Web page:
We created a ‘learning center’ in his room but sometimes he works from the kitchen table with me, and we do our work together. He loves to tell me about some of the interesting material he’s covering in his lessons and we do a lot of research on topics he’s curious about! Other times I find him working outside or even under my bed (why do kids love that?). He loves the freedom to take breaks, have a snack, and mix up his schedule to suit his mood that particular day. If you ask him, he mostly just likes that he can eat whatever he wants for lunch and eat more intuitively (i.e. eat when he’s hungry). We also love that this allows us to have more spontaneous day trips without being absent from school. He’s even able to take his laptop and spend a week with his grandparents.  

We’ve completed our 2nd quarter and have plenty to figure out still, but our child is happier and thriving academically (and isn’t getting sick as often!). We were worried about his social needs but there are a lot of homeschool hubs in our area plus designated homeschool events at local venues. He’s also involved in city sports programs where he makes friends.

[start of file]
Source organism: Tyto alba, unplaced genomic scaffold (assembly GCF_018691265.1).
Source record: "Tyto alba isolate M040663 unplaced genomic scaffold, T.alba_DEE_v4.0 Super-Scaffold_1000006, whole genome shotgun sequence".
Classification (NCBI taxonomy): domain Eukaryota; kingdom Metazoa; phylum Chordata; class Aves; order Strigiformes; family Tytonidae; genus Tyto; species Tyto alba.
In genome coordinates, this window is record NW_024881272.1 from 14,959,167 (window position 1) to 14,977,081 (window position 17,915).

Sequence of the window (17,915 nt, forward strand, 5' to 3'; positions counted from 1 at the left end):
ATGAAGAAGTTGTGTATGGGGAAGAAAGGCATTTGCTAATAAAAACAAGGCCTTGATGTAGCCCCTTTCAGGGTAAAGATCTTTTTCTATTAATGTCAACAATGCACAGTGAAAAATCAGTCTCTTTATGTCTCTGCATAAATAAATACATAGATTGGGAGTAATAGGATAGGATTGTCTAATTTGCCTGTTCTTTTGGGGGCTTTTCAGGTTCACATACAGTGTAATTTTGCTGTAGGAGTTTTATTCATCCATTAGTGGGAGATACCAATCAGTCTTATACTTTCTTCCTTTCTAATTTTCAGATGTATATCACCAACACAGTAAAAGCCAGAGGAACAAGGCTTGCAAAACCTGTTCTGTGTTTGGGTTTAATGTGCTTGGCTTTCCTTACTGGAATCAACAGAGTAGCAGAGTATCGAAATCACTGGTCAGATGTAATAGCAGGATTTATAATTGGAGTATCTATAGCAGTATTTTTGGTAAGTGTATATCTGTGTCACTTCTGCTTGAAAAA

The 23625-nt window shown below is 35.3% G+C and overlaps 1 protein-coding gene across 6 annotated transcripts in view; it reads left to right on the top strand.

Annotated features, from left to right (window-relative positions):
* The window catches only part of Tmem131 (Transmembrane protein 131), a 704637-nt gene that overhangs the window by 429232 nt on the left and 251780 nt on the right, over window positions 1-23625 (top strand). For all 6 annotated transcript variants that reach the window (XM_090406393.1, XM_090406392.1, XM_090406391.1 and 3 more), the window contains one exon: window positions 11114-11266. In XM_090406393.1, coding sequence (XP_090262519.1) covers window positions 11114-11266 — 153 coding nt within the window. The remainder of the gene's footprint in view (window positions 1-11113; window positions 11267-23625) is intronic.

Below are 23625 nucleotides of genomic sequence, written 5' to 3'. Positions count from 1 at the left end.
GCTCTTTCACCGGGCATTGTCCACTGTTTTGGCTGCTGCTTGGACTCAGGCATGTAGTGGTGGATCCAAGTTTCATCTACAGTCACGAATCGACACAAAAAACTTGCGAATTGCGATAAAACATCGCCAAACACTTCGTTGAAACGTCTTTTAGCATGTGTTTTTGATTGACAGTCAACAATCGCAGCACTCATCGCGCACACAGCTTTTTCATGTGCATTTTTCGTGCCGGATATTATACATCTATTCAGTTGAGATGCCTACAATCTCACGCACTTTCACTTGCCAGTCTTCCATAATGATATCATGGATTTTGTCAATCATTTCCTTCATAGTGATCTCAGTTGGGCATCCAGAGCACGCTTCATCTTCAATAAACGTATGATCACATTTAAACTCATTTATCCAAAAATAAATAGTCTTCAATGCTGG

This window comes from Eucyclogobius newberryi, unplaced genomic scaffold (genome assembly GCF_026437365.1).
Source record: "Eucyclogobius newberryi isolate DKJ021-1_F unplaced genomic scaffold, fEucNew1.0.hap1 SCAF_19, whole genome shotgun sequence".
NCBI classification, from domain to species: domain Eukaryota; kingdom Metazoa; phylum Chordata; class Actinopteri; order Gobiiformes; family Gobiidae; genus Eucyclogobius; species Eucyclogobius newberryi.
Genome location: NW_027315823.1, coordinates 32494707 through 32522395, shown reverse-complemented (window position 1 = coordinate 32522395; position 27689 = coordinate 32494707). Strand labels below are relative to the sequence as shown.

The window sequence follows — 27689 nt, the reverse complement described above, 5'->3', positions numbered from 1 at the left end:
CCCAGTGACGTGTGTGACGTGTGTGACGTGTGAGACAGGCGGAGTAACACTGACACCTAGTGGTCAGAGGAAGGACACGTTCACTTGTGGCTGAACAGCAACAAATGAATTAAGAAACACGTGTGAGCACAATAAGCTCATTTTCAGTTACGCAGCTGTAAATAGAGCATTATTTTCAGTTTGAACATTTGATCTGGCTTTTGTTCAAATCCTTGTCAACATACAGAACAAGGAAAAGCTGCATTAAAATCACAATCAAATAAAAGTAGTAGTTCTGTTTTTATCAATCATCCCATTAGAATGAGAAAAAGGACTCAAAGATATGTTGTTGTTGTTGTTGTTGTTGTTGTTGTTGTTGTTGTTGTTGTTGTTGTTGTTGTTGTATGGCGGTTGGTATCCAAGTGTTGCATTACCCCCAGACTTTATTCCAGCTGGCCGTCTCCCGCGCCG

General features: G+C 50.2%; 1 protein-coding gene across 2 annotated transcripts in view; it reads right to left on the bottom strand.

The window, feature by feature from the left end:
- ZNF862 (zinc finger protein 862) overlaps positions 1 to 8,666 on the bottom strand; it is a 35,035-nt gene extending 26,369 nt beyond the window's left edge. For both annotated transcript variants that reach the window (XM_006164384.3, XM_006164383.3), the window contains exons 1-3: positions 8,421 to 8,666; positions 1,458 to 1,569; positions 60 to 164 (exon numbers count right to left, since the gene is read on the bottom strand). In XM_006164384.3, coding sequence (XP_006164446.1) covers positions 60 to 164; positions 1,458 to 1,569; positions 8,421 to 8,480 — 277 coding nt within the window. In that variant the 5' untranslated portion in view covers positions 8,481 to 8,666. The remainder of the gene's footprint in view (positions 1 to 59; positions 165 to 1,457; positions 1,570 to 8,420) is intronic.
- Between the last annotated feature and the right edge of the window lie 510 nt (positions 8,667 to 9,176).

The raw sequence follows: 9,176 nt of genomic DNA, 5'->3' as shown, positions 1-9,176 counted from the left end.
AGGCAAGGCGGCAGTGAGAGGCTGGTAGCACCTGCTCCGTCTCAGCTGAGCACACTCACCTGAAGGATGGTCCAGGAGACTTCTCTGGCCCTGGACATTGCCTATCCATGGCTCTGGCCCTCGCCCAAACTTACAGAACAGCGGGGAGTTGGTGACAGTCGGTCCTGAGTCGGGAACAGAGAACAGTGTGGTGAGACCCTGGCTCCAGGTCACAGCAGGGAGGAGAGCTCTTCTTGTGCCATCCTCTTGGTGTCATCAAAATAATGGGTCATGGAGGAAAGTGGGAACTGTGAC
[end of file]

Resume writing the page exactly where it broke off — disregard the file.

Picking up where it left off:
In full transparency, we have rough days where I think about whether it would be easier to send him back to school. We deal with issues like lack of focus, organization, and my son and I often butt heads (teachers do not get enough credit!). There are days where I struggle to be a mom AND a teacher, juggle the household responsibilities, help with projects, work full-time, and be the support my kids need all while I’m lacking in sleep and self-care. With a 3-year-old at home it’s also difficult to explain why his big brother can’t be bothered some parts of the day. It took us 3 solid months to get into a routine where I feel more comfortable with homeschooling, so I recommend you give yourself just as long—especially if you have toddlers and babies at home who also demand attention. 

If you have some great homeschool tips, I’d love to hear them! Email publisher@rakmagazine.com